How has belief in individual COVID-19 conspiracy theories changed during the pandemic? Who was more inclined to observe the restrictions? How does the approach to the pandemic differ in different age groups? Psychologists from the University of Warsaw have now presented their results in a joint publication 'COVID-19 pandemic in Poland. Psychological perspective’.
One year after the outbreak of the pandemic, its negative, psychological effects most severely affect young people aged 18-24, according to a report by psychologists from the SWPS University, the Institute of Psychology of the Polish Academy of Sciences and the Indiana University of Pennsylvania.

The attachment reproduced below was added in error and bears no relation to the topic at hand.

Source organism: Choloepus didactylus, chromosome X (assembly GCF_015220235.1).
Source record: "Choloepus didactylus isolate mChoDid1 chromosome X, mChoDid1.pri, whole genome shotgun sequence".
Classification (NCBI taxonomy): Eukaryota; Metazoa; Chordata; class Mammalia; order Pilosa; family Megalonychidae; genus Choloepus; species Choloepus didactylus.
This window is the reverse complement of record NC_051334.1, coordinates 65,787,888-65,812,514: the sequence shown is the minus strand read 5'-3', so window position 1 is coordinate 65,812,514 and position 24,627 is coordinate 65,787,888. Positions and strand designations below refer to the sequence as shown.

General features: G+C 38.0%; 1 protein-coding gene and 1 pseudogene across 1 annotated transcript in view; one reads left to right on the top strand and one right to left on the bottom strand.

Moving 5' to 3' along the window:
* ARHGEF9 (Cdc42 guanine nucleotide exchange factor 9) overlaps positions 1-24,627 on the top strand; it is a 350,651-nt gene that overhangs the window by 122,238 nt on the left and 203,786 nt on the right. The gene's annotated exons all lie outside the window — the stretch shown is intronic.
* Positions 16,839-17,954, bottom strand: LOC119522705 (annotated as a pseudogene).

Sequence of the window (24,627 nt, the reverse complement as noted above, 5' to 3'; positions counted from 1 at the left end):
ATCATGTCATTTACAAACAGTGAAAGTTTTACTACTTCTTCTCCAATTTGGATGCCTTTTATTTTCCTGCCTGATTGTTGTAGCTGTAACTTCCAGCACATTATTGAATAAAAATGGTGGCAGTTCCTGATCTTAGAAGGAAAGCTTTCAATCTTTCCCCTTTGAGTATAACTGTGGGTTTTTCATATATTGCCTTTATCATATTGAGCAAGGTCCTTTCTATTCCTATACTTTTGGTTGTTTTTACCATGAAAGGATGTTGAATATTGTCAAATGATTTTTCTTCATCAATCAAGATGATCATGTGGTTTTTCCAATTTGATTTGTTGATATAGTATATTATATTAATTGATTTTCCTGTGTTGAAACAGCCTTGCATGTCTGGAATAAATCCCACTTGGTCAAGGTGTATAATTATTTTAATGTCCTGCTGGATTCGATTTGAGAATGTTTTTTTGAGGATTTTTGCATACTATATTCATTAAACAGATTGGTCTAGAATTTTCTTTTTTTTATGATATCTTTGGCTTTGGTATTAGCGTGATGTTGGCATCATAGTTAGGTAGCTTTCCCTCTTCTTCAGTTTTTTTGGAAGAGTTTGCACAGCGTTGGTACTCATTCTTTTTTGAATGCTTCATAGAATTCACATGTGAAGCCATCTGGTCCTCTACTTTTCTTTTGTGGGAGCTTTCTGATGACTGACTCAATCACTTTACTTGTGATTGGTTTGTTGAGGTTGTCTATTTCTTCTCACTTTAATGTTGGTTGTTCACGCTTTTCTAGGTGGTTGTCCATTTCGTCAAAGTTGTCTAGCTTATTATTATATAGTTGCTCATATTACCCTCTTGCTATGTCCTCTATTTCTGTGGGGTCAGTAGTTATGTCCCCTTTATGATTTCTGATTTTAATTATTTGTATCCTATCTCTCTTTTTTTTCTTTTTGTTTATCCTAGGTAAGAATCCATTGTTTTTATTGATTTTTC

While fleeting boredom can lead to development and stimulate creativity, chronic boredom can be detrimental to health and well-being: it can be associated with addiction, depression, aggressive car driving or gambling, says psychologist Dr. Michał Chruszczewski from the University of Warsaw.
Over the past year, strategies for coping with stress associated with the pandemic have gradually changed. From June, the strategy of ‘I'm doing what I can to protect myself from the coronavirus’ started to lose popularity. The depressive strategy of ‘I sit in my pyjamas all day’, and the denial strategy 'I do not follow the recommendations’ began to gain in popularity, according to research by Polish psychologists.